…Over Fall Armyworms Handling
Hon. Eric Opoku, Minority Spokesperson on Food and Agriculture, in parliament, is calling on government to, as a matter of urgency, use the Contingency Fund, established by the erstwhile Rawlings’ National Democratic Congress (NDC) government, to compensate affected farmers of the fall armyworm invasion that destroyed farms, especially maize farms and other crops across the country.
According to him, the Contingency Fund, which was established in fulfillment of Article 177 of the 1992 Constitution, should be used to meet emergency challenges of the armyworms that have attacked farms and destroying food crops.
Despite the availability of the Contingency Fund, the government, in June, this year, said farmers affected by the invasion of the fall armyworms would not be compensated since there is no allocation for them.
The government, through the Ministry of Food and Agriculture (MoFA), claimed that an amount of GH¢15million had been released to fight the armyworm invasion on several farms across the country.
The money which it said was used to purchased pesticides as well as the provision of logistics for a task force step up for the combat exercise and that there was no compensation component in the budget.
Reports indicated that closed to 5000 hectares of farmlands have been destroyed nationwide by the fall army worms, a new pest in Africa that feeds on a range of crops, including maize, millet, sorghum, rice, wheat, sugar cane and vegetables.
Farmers who have had their farmlands ravaged by the worms are calling on government to help them fight the invasion, some are also demanding compensation from government.
But speaking exclusively to The Republic last Friday, Mr. Opoku who is also the Member of Parliament (MP) for Asunafo South constituency in Brong Ahafo, said, the losses the farmers have incurred are so huge that there was the need for them to be compensated.
He told the paper that, the Contingency Fund accrued not less than GHS50million at the time the NDC was leaving office and that such fund could be used to reduce the plight of the affected farmers by the fall armyworms invasion.
“There is a Contingency Fund which the government under President John Mahama established and we need to use that fund to compensate the farmers, there is not emergency issue rather than this fall armyworm which has destroyed crops across the country,” the Minority Spokesperson on Food and Agriculture said.
In the view of Mr. Opoku, “We are missing out on an important aspect, how do we deal with the losses of the affected farmers? They have invested resources. Some went to the banks to borrow and invest these monies in their farming activities. So it is not their fault that the armyworms destroyed their farm and that is why they must be compensated.”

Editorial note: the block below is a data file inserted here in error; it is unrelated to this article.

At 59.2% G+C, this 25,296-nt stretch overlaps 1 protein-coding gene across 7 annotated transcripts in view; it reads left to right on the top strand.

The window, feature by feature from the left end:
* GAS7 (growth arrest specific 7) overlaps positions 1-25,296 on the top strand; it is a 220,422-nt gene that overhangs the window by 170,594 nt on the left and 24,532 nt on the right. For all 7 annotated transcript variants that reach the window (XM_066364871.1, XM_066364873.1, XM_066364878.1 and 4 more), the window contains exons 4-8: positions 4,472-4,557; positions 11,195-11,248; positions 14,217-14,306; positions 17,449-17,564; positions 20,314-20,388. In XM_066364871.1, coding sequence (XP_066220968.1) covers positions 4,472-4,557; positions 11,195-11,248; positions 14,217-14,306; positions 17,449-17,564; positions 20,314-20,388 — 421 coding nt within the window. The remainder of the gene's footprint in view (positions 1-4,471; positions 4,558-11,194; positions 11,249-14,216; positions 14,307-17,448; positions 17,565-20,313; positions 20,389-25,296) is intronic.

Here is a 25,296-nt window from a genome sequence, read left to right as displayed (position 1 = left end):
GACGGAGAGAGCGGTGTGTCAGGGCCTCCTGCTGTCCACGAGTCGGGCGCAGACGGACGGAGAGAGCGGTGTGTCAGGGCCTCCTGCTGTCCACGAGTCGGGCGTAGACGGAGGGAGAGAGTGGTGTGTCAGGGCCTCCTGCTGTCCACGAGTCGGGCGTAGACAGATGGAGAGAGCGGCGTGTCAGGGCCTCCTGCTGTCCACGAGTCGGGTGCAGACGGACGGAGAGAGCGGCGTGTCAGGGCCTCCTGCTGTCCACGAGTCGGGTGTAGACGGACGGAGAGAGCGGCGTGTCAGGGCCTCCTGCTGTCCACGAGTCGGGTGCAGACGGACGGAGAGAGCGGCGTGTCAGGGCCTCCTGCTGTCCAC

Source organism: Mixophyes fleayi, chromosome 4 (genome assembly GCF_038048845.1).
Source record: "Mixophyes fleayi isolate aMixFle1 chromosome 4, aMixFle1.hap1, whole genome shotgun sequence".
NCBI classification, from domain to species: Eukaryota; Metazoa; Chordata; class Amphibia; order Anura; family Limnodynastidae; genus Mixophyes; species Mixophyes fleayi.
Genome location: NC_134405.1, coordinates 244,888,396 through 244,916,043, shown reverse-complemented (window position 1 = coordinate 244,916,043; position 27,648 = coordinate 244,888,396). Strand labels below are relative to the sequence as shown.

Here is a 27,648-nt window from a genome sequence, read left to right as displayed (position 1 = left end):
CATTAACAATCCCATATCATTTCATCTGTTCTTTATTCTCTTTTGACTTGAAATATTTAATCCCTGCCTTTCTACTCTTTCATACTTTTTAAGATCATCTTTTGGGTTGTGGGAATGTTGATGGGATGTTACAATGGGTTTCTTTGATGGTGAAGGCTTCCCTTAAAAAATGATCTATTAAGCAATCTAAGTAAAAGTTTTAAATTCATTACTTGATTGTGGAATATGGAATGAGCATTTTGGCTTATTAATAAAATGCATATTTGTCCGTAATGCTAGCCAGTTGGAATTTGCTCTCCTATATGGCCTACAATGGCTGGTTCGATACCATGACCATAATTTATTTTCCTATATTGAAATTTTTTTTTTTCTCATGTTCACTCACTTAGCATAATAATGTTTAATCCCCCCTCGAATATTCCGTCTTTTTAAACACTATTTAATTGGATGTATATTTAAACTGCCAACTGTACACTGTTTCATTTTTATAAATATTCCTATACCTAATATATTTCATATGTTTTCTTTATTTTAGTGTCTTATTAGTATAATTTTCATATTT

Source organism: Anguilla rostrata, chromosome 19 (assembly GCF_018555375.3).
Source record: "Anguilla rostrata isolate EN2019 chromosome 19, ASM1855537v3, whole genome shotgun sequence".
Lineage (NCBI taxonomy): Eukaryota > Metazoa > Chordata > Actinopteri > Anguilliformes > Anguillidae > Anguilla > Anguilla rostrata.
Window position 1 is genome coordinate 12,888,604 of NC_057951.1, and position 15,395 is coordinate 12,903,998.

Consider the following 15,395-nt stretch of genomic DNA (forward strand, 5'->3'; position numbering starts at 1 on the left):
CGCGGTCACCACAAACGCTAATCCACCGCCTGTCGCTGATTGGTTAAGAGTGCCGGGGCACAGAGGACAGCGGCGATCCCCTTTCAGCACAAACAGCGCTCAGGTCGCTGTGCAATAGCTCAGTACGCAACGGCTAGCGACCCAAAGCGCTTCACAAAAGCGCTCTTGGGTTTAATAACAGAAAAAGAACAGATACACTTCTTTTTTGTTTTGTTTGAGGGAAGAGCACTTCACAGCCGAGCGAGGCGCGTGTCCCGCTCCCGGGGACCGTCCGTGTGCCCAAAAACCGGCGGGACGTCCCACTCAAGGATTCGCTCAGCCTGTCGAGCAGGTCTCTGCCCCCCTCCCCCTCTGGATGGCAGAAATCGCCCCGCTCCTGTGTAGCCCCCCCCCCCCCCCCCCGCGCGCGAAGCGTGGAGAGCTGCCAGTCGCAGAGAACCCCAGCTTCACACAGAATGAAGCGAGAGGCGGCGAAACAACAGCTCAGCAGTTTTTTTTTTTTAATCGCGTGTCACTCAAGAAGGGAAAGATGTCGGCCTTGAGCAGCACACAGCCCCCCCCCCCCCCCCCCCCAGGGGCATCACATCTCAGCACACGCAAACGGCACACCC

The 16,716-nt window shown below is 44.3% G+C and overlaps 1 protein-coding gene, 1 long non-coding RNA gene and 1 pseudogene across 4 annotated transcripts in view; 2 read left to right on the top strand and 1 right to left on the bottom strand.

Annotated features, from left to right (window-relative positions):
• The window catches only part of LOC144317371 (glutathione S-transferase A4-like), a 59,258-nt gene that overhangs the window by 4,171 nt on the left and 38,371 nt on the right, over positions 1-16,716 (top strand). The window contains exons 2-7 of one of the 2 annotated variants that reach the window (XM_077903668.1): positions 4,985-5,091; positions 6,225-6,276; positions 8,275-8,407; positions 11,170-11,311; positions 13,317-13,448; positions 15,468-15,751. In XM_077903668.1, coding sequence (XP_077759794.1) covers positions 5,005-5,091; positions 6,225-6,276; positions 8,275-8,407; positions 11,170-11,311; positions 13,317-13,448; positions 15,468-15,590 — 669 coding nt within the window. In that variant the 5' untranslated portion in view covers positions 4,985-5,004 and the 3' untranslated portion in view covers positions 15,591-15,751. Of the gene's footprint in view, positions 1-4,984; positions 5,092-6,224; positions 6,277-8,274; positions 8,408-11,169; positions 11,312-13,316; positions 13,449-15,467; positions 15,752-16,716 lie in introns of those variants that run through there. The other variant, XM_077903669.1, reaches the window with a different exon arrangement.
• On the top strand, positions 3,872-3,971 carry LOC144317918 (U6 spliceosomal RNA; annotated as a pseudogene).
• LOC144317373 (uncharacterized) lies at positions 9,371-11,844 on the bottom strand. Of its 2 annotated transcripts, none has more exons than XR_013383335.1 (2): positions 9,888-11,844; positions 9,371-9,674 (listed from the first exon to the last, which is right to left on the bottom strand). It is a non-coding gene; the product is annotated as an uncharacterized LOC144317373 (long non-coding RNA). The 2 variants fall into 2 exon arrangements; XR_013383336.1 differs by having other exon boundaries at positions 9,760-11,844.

“The morale of these farmers is down and the way to bring it up is to motivate them and encourage them. This is an unforeseen situation and they must be bailed out of this challenge,” he further told The Republic.
Mr. Opoku added that there was no need of crying we do not have money to compensate them while there is some funds sitting in the Contingency Fund, stating, “we have to commit part of these resources to compensate for the losses of the affected farmers to serve as a motivation, so that next year, these same people will be encouraged to go into farming activities.”
He also hinted that, findings from the farming grounds indicated that there is going to be imminent decline in food production in the country, following the destruction of large maize farms by the armyworms.
He warned that government must take immediate steps to find ways for food storage and also ensure that the armyworms are defeated completely to safeguard the next farming season.
The farmers, he said, have lost large chunks of their investments due to the destruction of the farm crops by the fall armyworms and that likelihood of a decline in food production in the season would significantly declined even though experts expel fear of food shortage.
Mr. Opoku further lamented that the armyworms invaded and terribly destroyed maize farms in all the farming communities, hence the need for the central Government to intervene with support.
The “fall army worm” is said to have so far invaded farms in the Ashanti, Brong Ahafo, Eastern and some parts of the three northern regions.
The pests attack leaves of crops, flowers and even the stalk and feed on several crops, including maize, cotton, soya bean, potato and the cash crop, cocoa and plantain.
The attack comes at a time that government has launched a GHC560m Planting for Food and Jobs Program.
Source: therepublicnewsonline.com/ Felix Engsalige Nyaaba